Saliagua: A Story Of Ecological Injustice

| February 11, 2011 Print

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Saliagua: What Is It?

Interactive activity – in the form of a play – that outlines the social, political, economic, and ecological impacts of oil extraction in a country in the Global South.  This exercise serves as an introductory tool to talk about the interrelationship between race, poverty and the environment in a global context.

Why Do it?

  • Help participants integrate an ‘ecological lens’ into their existing political work.
  • Get participants to see the interrelated nature of social, economic, and ecological injustice through a faith based perspective.
  • Highlight the intensifying nature of the ecological crisis our planet is facing and how this crisis severely impacts poor communities, indigenous communities, and displaced communities.
  • Highlight the importance of resisting these impacts and the importance of building a movement for ecological justice anchored around the needs and vision of poor people, indigenous people, and communities of color.
  • Understand how globalization, industrialism and capitalism are driving ecological destruction on a global level.
  • Connect participants’ personal experiences with ecological destruction to the broader economic forces causing it.
  • Provide a contrast between the ecological balance found in many indigenous communities and the social/ecological degradation imposed once big corporations start mining resources from indigenous land.

Time: 1 hour

Materials Needed:

  • Scripts for each of the 10 characters in the play + the narrator (11 copies)
  • Simple props for the 10 characters in the play. Possible examples:

1. Corrientes River- Water (PROP- Fish cardboard cutout)

2. Lacundún Forest- Trees/Forest (PROP– Tree cardboard cutout)

3. Chief Strongheart- Indigenous person (PROP– Bow & arrow)

4. Abuela Aguaslimpias-Villager: (PROP– Fishing net and basket of vegetables)

5. Missionary Sooyoung: Columban missionary (Cross hanging around neck)

6. Miguelito/Miguel Migrante: Small child turned Migrant Worker (PROP – Hard hat & beer bottle)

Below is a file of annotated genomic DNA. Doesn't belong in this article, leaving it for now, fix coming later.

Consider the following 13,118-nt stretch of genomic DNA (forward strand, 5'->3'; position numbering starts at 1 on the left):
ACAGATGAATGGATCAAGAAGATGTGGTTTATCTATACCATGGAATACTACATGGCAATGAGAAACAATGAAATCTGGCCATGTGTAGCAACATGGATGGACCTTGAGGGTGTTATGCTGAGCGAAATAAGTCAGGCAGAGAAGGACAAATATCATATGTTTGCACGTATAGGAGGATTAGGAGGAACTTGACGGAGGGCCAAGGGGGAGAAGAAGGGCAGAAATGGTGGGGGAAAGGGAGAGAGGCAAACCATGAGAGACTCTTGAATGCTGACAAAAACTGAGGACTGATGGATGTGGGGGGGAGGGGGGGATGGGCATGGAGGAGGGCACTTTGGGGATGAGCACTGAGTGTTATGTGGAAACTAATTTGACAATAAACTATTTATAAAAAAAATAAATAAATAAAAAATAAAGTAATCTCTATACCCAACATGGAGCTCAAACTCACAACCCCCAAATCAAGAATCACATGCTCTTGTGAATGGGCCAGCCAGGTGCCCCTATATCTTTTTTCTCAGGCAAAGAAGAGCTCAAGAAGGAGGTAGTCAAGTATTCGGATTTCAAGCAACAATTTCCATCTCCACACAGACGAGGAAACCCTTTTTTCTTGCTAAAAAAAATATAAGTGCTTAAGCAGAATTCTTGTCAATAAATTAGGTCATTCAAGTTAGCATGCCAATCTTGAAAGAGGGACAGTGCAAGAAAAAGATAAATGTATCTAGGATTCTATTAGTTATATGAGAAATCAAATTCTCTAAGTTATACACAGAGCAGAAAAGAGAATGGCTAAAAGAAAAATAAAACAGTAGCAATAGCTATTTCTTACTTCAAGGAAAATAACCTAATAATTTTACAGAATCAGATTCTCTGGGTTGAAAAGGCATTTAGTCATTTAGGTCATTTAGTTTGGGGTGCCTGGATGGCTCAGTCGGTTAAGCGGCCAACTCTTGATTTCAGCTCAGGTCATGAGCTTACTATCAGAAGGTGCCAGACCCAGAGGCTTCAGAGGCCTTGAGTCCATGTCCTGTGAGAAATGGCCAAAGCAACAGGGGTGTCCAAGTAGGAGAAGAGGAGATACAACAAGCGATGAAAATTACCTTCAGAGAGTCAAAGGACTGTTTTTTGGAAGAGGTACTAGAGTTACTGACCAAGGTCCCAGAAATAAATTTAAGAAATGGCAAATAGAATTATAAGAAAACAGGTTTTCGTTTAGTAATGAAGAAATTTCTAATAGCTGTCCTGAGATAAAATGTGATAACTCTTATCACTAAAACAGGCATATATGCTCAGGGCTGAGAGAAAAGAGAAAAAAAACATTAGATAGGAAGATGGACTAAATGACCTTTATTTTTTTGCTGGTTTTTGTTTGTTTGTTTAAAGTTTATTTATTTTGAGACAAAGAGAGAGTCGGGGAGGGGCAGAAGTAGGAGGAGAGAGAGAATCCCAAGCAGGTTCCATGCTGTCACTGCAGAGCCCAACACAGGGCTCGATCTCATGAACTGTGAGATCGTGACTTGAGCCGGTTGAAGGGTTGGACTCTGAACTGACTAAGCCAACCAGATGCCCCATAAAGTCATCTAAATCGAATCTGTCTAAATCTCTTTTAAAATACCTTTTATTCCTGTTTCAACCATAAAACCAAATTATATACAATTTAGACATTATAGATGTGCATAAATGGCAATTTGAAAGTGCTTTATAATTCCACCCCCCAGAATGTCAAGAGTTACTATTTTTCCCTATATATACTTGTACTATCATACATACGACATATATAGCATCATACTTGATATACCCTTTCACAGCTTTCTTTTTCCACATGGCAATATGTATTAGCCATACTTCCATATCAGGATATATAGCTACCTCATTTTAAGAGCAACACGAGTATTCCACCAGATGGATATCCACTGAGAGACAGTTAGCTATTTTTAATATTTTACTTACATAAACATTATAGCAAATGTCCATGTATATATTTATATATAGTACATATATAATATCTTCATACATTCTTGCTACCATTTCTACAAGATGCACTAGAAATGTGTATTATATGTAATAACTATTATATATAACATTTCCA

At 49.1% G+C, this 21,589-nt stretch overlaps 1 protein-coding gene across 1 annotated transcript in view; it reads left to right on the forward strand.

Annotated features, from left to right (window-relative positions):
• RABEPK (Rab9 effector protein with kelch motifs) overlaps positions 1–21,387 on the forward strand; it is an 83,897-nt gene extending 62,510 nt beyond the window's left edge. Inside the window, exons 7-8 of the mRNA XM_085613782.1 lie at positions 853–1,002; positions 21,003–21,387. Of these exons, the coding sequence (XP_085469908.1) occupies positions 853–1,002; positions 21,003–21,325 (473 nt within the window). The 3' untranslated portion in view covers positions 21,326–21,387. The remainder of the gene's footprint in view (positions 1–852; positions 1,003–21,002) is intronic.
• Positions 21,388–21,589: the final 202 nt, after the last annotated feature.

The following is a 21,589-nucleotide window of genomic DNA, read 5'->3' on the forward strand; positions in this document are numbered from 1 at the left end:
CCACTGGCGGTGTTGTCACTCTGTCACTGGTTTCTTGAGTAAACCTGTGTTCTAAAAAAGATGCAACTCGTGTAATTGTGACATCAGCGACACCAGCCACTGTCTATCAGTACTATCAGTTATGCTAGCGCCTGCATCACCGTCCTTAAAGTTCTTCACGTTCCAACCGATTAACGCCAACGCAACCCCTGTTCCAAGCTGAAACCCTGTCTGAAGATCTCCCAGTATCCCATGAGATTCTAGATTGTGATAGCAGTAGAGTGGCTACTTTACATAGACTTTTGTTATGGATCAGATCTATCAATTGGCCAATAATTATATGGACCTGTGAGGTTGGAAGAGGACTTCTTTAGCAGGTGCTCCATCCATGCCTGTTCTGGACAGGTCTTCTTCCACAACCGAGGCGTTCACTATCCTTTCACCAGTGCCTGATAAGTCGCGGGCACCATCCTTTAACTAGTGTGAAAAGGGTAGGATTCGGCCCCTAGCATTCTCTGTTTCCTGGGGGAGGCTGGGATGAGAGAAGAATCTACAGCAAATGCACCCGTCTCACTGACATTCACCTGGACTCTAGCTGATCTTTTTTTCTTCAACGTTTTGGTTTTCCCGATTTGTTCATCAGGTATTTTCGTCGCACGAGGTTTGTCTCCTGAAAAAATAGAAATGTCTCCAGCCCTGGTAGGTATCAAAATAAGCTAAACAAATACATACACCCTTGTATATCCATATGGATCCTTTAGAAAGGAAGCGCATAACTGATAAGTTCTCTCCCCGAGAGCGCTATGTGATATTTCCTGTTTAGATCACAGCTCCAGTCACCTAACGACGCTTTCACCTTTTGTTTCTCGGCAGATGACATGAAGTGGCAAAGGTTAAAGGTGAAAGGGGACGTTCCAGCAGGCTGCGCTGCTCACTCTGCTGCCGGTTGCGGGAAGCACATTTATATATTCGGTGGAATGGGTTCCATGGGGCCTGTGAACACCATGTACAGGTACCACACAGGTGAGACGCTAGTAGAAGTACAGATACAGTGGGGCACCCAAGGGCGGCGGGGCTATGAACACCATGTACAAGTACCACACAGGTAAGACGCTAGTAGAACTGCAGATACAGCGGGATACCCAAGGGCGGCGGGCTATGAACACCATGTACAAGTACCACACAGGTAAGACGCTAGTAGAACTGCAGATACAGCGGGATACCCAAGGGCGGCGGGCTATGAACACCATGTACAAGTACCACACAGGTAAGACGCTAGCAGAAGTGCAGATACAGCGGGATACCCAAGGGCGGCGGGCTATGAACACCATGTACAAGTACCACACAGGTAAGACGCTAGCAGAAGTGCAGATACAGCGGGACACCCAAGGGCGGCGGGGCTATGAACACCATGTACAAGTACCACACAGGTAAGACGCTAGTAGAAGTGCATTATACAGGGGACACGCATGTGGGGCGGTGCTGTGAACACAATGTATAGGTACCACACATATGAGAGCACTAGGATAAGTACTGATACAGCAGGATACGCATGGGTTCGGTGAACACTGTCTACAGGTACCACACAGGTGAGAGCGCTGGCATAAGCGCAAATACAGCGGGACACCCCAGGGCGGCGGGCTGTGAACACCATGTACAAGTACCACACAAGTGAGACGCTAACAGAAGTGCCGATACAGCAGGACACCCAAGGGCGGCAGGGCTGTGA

7. Dr. Dinero- Landowner (PROP– Tie, blazer & cell phone)

8. Presidente- President of Saliagua (PROP– Presidential Sash)

9. MegaBank Banker (PROP– Top hat with $$ signs + timer)

10. CEO OF PB: Oil Company Executive (PRO – Huge PB logo pinned to chest)

  • Additional Props:

a. Fish Cardboard cut-out for Abuela Aguaslimpias

b. Big cardboard $2 billion check

c. Sign that says 1 YEAR LATER

d. Sign that says 6 YEARS LATER

e. Poisoned Fish Cardboard cut-out for Abuela Aguaslimpias

f. Toxic Icon for the Corrientes River

g. Cut Tree icon for the Lacundún Forest

h. Sign that says 12 YEARS LATER

i. Big cardboard $4 billion check

j. Sign that says THE END

k. Table, if possible

  • Butcher paper with Training Goals on it (see below)
  • Butcher Paper & Markers to scribe participants’ reactions to the play, with the Debrief Questions written up on them in advance.

Directions

1.    Prior to the play, you should create a ‘stage’ area with 10 chairs on ‘stage’ for the characters. The characters’ props and their script should be placed on their respective chairs.

2.    Begin the training by telling your audience that you are about to enact a play that will last about 20 – 30 minutes. Quickly review the Training Goals of the play with your audience:

  • To see the interrelated nature of social, economic, and ecological injustice.
  • To highlight the intensifying nature of the ecological crisis our planet is facing and how this crisis severely impact poor communities, indigenous communities, and marginalized communities.
  • To understand the importance of resisting these impacts and the importance of building a movement for ecological justice anchored around the needs and vision of poor people, indigenous people, and communities of color.

3.    Ask for 10 volunteers to be characters in the play.

4.    You (the lead trainer) will be the narrator. You read all of the Narrator parts

5.    When the Script is finished, break participants into small groups and have them discuss the  Debrief Questions for 20 minutes:

  • Do you know of anyone who has lived an experience like the one described in the play? Family members? Friends?
  • How is the situation in the play connected to our lives here in the U.S.?
  • Do similar situations and dynamics play out here in the U.S?
  • How should our organizations be responding to the eco-crisis described in the play? How is it relevant to the work our organization does?

6.    If time permits, have a reporter from each small group briefly summarize what each group talked about. (Feel free to conduct some or all of the debrief questions in the big group if that feels more appropriate.)

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